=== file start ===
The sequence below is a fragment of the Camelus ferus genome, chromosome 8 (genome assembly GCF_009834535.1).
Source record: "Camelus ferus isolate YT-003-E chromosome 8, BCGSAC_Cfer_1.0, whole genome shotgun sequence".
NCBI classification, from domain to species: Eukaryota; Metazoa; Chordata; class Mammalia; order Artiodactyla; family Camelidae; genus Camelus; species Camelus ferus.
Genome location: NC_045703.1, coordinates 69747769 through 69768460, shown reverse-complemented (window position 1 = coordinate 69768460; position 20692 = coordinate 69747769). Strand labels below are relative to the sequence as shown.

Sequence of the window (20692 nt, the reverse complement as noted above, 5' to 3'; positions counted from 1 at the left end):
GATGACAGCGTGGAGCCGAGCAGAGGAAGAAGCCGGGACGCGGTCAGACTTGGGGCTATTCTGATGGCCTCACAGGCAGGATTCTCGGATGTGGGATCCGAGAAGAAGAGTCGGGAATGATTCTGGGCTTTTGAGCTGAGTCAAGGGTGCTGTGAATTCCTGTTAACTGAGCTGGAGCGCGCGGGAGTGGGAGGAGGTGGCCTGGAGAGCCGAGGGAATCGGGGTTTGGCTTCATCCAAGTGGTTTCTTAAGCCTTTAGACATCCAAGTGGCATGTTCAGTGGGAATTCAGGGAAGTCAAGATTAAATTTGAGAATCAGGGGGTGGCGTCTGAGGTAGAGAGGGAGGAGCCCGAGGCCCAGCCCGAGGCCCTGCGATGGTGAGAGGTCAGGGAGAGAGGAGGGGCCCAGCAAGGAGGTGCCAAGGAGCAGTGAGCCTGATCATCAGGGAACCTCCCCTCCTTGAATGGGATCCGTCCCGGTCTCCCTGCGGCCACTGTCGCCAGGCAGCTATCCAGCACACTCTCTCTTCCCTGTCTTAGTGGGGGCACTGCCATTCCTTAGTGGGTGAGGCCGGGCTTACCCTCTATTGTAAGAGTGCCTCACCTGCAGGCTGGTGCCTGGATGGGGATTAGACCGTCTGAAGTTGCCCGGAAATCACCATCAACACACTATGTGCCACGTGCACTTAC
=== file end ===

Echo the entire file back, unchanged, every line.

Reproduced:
The sequence below is a fragment of the Camelus ferus genome, chromosome 8 (genome assembly GCF_009834535.1).
Source record: "Camelus ferus isolate YT-003-E chromosome 8, BCGSAC_Cfer_1.0, whole genome shotgun sequence".
NCBI classification, from domain to species: Eukaryota; Metazoa; Chordata; class Mammalia; order Artiodactyla; family Camelidae; genus Camelus; species Camelus ferus.
Genome location: NC_045703.1, coordinates 69747769 through 69768460, shown reverse-complemented (window position 1 = coordinate 69768460; position 20692 = coordinate 69747769). Strand labels below are relative to the sequence as shown.

Sequence of the window (20692 nt, the reverse complement as noted above, 5' to 3'; positions counted from 1 at the left end):
GATGACAGCGTGGAGCCGAGCAGAGGAAGAAGCCGGGACGCGGTCAGACTTGGGGCTATTCTGATGGCCTCACAGGCAGGATTCTCGGATGTGGGATCCGAGAAGAAGAGTCGGGAATGATTCTGGGCTTTTGAGCTGAGTCAAGGGTGCTGTGAATTCCTGTTAACTGAGCTGGAGCGCGCGGGAGTGGGAGGAGGTGGCCTGGAGAGCCGAGGGAATCGGGGTTTGGCTTCATCCAAGTGGTTTCTTAAGCCTTTAGACATCCAAGTGGCATGTTCAGTGGGAATTCAGGGAAGTCAAGATTAAATTTGAGAATCAGGGGGTGGCGTCTGAGGTAGAGAGGGAGGAGCCCGAGGCCCAGCCCGAGGCCCTGCGATGGTGAGAGGTCAGGGAGAGAGGAGGGGCCCAGCAAGGAGGTGCCAAGGAGCAGTGAGCCTGATCATCAGGGAACCTCCCCTCCTTGAATGGGATCCGTCCCGGTCTCCCTGCGGCCACTGTCGCCAGGCAGCTATCCAGCACACTCTCTCTTCCCTGTCTTAGTGGGGGCACTGCCATTCCTTAGTGGGTGAGGCCGGGCTTACCCTCTATTGTAAGAGTGCCTCACCTGCAGGCTGGTGCCTGGATGGGGATTAGACCGTCTGAAGTTGCCCGGAAATCACCATCAACACACTATGTGCCACGTGCACTTAC